And we've seen it in a number of other countries too, where an internal event such as that that occurred in Venezuela, really created a climate that made continued and enhanced natural resource development much more difficult than it had been in the past, so.

MR. McMANUS: I would just add to that, I think for Venezuela to fully recover their reliability as an oil supplier, they'll have to solve their political situation in a constitutional, democratic, peaceful and electoral solution and that's why we're working with the OAS, that's one of the many reasons why we're working with the OAS and the OAS is working with Venezuela so that they will do that. But as John says, the ball is largely in their court and the great energy policy victory would be that other producers were able to compensate for a disruption in any one region of the world.

Oftentimes people talk about a disruption from the Middle East. I think Venezuela has shown that you can have a disruption from any one region in the world and in this case it was Middle East suppliers led by Saudi Arabia that largely compensated for a Western Hemisphere supplier, so we need to maintain engage with all of our major suppliers and I understand that Secretary Brodman is off the plane from Saudi Arabia hours ago.

SEN. HAGEL: Well, let me probe this a little deeper, specifically Chavez. Have we put in place, have we changed procedures, have we changed policy where we adjusted in dramatic ways our energy policy, our relationship with Venezuela to deal with his government? To deal with him, deal with the instability, after what happened?

MR. McMANUS: We have to deal with the sovereign government of Venezuela, so we continue at a lower level a dialogue between technical people of both governments on energy. They are our third largest supplier, they are a major investor in the U.S. through Citgo so the dialogue between the two governments is ongoing and we are able to have a full exchange of views with them, including our concerns about their lack of reliability in December and onward.

SEN. HAGEL: So we speak directly?

MR. McMANUS: Absolutely.

SEN. HAGEL: Secretary Brodman, would you like to add anything to that?

MR. BRODMAN: I would agree fully with what my colleague from the Department of State has said. We do engage with the Mexican government in technical consultations on a regular basis, and we make all the points about the need for stability and we're very frank with them about our concerns.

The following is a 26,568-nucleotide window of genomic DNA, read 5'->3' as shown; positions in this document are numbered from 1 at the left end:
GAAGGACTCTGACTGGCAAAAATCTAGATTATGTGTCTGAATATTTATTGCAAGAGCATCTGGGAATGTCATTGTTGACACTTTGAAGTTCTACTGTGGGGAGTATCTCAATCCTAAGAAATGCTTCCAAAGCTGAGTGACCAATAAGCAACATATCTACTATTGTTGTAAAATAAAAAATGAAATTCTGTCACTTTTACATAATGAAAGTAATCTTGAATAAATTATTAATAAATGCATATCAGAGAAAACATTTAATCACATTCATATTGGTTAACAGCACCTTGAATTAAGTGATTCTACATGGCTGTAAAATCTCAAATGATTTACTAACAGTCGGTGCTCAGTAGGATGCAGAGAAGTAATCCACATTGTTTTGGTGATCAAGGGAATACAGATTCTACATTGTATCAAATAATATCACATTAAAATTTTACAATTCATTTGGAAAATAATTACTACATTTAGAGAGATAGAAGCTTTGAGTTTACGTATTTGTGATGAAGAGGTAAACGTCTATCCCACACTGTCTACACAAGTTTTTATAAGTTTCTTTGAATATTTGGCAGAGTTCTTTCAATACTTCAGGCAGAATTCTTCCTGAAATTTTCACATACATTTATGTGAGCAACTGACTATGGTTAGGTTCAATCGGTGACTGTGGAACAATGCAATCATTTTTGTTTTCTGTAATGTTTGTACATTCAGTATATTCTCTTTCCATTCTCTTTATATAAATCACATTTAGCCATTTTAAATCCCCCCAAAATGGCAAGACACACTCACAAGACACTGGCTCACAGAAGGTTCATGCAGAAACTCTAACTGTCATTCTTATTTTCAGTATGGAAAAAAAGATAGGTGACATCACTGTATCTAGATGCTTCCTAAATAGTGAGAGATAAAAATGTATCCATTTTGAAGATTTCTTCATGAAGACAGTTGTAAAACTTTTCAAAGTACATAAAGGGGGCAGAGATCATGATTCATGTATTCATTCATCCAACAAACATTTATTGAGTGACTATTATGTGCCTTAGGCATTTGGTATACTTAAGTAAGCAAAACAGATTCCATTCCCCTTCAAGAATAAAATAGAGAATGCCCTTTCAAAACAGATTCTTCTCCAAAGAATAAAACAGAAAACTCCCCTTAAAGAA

SEN. HAGEL: Gentlemen, September 11, 2001. How has that changed over the last two years, or has it, our energy relationship with West African countries? Has it had any effect, have we changed? We obviously have frozen our immigration policies, we have focused entirely on security issues, not inappropriately, and I suspect as a result of that over the last two years, we have let a number of things drift and we've deferred some tough decisions that we're going to have to get back to, like immigration reform. Has it affected our relationship with many of these developing West African nations?

MR. BRODMAN: Senator, I believe that in many cases you know, U.S. oil companies have been involved in the exploration and development of oil in West Africa for a number of years, I think in some countries our companies involvement in West Africa has gone back 45, 50 years and even more. And oil investment and development decisions are long term, are very long term in their nature, you know, developing an oil field sometimes takes five or six years and production will go on for as long as 20 or 30 years.

And I think in the immediate-I think many of the developments of West African oil and gas that we see coming to fruition today and those in the pipeline actually got started and were well underway by the time 9/11 took place. And I'm thinking here in particular of Angola and the new offshore developments in Nigeria. For many of our international oil companies, ExxonMobil for example, ChevronTexaco, Conaco, Phillips, West Africa is one of their single largest and most important focuses of attention for investment right now of any other place in the world, and I don't see that being affected itself by September 11.